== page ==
It's funny- I've never been offended by your tone, but sometimes I've worried that you'll be offended by my tone. So, I'm thinking we're both alright.

Anyway, I've got two semi-related thoughts on this.

1. It seems that what we do involves at least two different things: teaching and research. There could be more. But I think we might just have to accept that teaching really has changed; that the agenda has shifted from challenging students' perceptions, pushing them to think critically, etc. to making sure that they have a satisfying 'educational experience.' If anything, I think this is the 'value added' after tuition has skyrocketed.

So, I think this might indeed be where we're at now. Admittedly, my university is probably not be representative, but I'm thinking that state colleges, at least, are this way. It might be the nature of the corporate university.

Therefore, it could be best to focus on 'academic freedom' in regards to research, where it really does matter that we're not told what ideas we can explore. I think the public will eventually get sick of this sort of consumer-driven education, and I even retain hope that the next generation will get sick of this stupid binge and purge culture that they live in and want something more. Until then, I think that we should keep our noses clean professionally.

2. A related problem is that those people who are 'sick of those damned tenured radicals' and who are pushing for academic reforms don't do a good job of distinguishing between areas of academic work.

They say that they want professors to stop using their power to force the kids to parrot their own political beliefs. This is, of course, probably not happening much anyway, but it's hard to argue against. Nobody likes a bully. But then they blur research and teaching. So, someone like Norman Finklestein, who stands accused of doing 'combative' research, whatever that means, gets also accused of 'indoctrination', in spite of his actual teaching record.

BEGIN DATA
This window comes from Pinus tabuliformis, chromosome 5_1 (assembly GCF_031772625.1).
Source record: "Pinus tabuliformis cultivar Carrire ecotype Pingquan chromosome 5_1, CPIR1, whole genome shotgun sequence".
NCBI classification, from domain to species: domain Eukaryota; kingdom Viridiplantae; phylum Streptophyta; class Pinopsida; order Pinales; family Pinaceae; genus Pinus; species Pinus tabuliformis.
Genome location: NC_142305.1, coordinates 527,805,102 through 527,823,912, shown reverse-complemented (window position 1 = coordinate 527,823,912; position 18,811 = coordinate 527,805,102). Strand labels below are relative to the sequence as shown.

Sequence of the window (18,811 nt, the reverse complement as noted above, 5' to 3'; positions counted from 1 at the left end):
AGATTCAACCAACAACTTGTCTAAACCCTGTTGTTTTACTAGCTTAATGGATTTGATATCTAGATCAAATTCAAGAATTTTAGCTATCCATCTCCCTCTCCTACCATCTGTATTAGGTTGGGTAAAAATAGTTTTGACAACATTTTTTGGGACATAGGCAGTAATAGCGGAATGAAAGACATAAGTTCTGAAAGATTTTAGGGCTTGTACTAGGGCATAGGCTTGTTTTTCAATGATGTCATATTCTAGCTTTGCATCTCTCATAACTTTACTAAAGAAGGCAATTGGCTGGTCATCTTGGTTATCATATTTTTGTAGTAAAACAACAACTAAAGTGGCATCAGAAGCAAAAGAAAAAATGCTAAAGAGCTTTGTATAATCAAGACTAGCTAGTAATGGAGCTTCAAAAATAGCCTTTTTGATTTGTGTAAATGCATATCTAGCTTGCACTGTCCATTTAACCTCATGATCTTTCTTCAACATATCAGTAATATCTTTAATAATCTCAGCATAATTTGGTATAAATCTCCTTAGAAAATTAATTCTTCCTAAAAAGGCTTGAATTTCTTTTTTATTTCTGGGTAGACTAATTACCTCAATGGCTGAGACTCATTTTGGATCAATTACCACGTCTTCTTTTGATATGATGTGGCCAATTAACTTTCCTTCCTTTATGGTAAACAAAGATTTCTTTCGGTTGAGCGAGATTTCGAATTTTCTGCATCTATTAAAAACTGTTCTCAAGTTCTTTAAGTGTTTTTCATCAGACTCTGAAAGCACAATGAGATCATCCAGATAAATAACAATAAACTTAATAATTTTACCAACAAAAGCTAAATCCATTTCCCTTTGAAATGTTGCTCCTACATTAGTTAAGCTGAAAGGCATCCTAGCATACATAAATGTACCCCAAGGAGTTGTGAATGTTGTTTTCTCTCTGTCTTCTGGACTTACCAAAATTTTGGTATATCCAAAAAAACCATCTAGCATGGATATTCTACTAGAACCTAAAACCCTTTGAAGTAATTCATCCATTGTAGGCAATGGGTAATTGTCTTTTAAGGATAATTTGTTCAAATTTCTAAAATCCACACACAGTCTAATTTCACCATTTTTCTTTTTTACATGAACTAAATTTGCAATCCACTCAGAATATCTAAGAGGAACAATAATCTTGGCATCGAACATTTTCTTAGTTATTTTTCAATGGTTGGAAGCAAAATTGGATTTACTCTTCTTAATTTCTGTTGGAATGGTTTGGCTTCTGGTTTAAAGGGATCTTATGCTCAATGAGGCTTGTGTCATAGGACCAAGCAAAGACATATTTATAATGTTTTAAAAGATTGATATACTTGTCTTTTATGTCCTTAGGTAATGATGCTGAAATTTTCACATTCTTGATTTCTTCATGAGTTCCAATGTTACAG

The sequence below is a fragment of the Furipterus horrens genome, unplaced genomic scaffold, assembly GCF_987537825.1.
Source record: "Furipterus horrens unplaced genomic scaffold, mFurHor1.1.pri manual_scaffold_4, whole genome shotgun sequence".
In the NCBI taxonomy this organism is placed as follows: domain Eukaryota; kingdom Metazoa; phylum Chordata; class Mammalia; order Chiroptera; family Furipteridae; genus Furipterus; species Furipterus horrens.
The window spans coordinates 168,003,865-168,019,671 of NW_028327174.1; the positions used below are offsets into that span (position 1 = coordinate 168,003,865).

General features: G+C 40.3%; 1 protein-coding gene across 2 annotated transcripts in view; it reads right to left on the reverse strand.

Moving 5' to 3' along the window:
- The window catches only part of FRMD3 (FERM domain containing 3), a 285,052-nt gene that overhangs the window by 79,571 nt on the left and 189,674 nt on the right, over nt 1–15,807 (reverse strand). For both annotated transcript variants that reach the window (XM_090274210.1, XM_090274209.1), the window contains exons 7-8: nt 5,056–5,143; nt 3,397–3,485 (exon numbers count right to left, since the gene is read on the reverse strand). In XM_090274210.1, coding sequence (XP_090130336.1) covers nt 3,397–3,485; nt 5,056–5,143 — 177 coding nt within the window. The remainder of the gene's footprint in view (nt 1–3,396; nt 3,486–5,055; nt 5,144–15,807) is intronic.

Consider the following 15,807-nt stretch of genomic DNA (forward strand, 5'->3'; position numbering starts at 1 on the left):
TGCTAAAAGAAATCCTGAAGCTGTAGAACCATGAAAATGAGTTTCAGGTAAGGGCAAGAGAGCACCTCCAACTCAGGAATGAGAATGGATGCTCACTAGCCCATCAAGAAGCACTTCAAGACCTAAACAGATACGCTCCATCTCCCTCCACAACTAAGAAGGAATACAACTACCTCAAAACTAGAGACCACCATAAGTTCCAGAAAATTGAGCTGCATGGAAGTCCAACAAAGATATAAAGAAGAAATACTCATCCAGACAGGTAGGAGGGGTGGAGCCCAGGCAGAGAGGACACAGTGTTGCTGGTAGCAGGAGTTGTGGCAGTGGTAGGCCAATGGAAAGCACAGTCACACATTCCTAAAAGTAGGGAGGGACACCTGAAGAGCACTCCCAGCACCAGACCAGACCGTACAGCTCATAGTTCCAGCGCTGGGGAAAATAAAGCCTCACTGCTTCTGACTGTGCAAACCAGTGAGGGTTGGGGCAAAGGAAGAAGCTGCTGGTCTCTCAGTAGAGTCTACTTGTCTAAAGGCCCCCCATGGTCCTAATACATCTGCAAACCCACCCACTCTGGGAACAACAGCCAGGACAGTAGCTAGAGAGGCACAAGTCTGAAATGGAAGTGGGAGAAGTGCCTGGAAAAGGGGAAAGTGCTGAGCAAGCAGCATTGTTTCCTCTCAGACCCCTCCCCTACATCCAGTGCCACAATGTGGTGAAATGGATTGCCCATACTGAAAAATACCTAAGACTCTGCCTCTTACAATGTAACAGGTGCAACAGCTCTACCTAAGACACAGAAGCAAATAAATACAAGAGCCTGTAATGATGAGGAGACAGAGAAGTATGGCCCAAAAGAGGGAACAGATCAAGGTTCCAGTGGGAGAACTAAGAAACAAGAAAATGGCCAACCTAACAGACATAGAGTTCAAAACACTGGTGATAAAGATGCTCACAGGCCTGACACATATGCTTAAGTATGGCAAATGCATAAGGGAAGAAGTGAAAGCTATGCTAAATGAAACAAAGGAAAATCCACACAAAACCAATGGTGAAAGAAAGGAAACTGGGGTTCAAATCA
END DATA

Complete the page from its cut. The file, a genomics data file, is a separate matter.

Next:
I've even seen people accused not of doing poor research or mean-spirited research, but of doing research in areas that are too political. Here's a fairly bizarre article about a subversive adjunct-
The idea that a literature professor who studies political rhetoric did something wrong in doing a Master's thesis on Foucault is as strange and stupid as calling Foucault a 'Maoist philosopher'. And the rest of the article is as weird and vindictive as that. The real problem seems to be that the guy attacked these people in print. Maybe it's best to just stay out of it, as they say.

In fact, it seems to me that the best way to survive this weird climate is to pretend to be a moderate conservative in public situations. I think we have three choices:
1. Keep our heads down until we make tenure.
2. Teach at a university that values its instructors.
3. Play a role in public that satisfies the public, which should ensure that we can research whatever we want to.

In fact, to a large extent, this is what everyone does in their workplace- they pretend to be an ultra-professional who has very few convictions, but generally agrees with their boss's convictions. In this case, the public is our boss, at least, in their minds.

And, of course, this doesn't even get to those PC students who think that everyone older than them is racist, sexist, and anti-gay. I think instructors at UC Berkeley might have to play moderate liberals.

It's enough to make your head spin.